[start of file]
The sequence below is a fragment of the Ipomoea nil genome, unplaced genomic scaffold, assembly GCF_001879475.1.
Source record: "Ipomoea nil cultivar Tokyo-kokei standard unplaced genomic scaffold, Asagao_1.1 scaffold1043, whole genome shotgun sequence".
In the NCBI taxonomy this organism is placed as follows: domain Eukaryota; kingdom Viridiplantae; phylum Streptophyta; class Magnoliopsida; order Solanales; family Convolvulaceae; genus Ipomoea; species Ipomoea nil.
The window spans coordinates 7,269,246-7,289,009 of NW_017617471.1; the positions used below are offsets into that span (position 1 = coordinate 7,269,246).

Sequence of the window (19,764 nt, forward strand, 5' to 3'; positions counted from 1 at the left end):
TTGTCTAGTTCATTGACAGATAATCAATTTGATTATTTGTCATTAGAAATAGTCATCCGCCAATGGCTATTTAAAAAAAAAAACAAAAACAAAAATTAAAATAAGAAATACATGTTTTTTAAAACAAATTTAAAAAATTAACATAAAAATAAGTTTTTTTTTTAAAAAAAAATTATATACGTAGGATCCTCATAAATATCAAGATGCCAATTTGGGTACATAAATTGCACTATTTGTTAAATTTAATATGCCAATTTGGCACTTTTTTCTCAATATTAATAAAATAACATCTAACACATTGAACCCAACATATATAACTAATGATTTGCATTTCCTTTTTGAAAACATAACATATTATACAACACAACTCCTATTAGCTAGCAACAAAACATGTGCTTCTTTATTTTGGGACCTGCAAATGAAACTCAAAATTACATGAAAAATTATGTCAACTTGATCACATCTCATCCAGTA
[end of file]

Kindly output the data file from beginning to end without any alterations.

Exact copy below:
The sequence below is a fragment of the Ipomoea nil genome, unplaced genomic scaffold, assembly GCF_001879475.1.
Source record: "Ipomoea nil cultivar Tokyo-kokei standard unplaced genomic scaffold, Asagao_1.1 scaffold1043, whole genome shotgun sequence".
In the NCBI taxonomy this organism is placed as follows: domain Eukaryota; kingdom Viridiplantae; phylum Streptophyta; class Magnoliopsida; order Solanales; family Convolvulaceae; genus Ipomoea; species Ipomoea nil.
The window spans coordinates 7,269,246-7,289,009 of NW_017617471.1; the positions used below are offsets into that span (position 1 = coordinate 7,269,246).

Sequence of the window (19,764 nt, forward strand, 5' to 3'; positions counted from 1 at the left end):
TTGTCTAGTTCATTGACAGATAATCAATTTGATTATTTGTCATTAGAAATAGTCATCCGCCAATGGCTATTTAAAAAAAAAAACAAAAACAAAAATTAAAATAAGAAATACATGTTTTTTAAAACAAATTTAAAAAATTAACATAAAAATAAGTTTTTTTTTTAAAAAAAAATTATATACGTAGGATCCTCATAAATATCAAGATGCCAATTTGGGTACATAAATTGCACTATTTGTTAAATTTAATATGCCAATTTGGCACTTTTTTCTCAATATTAATAAAATAACATCTAACACATTGAACCCAACATATATAACTAATGATTTGCATTTCCTTTTTGAAAACATAACATATTATACAACACAACTCCTATTAGCTAGCAACAAAACATGTGCTTCTTTATTTTGGGACCTGCAAATGAAACTCAAAATTACATGAAAAATTATGTCAACTTGATCACATCTCATCCAGTA